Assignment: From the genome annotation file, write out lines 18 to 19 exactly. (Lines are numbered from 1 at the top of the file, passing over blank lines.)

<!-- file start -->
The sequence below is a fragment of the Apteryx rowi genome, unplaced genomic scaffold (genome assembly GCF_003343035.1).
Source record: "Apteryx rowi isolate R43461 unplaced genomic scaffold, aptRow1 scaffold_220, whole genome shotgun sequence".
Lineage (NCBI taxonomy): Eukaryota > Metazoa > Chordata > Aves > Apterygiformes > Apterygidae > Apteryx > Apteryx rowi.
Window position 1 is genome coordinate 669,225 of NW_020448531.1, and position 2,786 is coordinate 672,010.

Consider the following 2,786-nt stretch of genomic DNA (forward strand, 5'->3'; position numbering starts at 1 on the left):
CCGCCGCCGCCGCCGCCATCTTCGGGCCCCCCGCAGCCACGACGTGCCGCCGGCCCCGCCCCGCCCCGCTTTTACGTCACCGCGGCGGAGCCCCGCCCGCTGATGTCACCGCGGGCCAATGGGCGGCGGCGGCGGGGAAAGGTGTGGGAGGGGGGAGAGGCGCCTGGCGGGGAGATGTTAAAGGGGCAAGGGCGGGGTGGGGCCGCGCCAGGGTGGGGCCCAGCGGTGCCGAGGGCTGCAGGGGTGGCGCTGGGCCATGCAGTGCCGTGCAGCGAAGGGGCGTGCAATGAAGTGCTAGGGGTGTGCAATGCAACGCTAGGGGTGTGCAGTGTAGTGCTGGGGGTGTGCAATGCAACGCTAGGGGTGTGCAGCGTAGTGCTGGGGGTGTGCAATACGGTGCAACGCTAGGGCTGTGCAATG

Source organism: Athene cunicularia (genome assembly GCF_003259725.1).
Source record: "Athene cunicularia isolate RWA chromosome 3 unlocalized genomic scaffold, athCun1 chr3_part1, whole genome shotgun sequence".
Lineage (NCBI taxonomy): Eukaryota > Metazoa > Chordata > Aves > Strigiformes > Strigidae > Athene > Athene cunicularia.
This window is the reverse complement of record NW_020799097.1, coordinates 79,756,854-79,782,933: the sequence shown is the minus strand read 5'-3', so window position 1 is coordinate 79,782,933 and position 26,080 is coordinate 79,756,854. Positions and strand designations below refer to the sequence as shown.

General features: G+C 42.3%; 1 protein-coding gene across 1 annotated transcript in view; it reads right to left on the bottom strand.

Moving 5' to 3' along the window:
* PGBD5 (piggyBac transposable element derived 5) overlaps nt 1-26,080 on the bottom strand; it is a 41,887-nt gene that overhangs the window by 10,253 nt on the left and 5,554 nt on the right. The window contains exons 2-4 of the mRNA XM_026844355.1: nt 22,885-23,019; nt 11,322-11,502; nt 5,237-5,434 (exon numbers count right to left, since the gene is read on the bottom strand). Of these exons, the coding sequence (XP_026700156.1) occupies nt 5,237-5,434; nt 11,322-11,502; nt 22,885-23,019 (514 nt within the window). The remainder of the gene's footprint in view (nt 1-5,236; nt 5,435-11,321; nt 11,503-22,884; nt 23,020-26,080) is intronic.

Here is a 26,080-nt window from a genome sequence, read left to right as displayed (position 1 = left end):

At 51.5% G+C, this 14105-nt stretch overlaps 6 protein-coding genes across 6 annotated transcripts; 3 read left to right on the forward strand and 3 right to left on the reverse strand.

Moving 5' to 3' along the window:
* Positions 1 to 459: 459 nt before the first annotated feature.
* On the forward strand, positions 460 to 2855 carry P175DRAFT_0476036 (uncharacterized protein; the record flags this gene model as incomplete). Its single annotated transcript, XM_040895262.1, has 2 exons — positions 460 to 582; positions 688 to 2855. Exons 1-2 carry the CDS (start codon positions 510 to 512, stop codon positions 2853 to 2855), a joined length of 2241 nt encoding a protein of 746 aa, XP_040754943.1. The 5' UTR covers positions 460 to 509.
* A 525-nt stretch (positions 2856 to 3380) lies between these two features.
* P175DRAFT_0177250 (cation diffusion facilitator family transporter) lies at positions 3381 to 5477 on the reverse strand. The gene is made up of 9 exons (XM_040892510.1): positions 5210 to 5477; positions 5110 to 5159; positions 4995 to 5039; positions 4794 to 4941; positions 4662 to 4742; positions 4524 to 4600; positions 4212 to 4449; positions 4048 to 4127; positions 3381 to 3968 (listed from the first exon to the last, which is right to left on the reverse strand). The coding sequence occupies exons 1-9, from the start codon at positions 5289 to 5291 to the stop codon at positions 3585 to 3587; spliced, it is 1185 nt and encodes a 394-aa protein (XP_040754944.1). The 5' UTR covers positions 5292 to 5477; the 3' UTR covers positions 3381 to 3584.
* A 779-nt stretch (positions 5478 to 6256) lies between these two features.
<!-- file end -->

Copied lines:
* On the forward strand, positions 460 to 2855 carry P175DRAFT_0476036 (uncharacterized protein; the record flags this gene model as incomplete). Its single annotated transcript, XM_040895262.1, has 2 exons — positions 460 to 582; positions 688 to 2855. Exons 1-2 carry the CDS (start codon positions 510 to 512, stop codon positions 2853 to 2855), a joined length of 2241 nt encoding a protein of 746 aa, XP_040754943.1. The 5' UTR covers positions 460 to 509.
* A 525-nt stretch (positions 2856 to 3380) lies between these two features.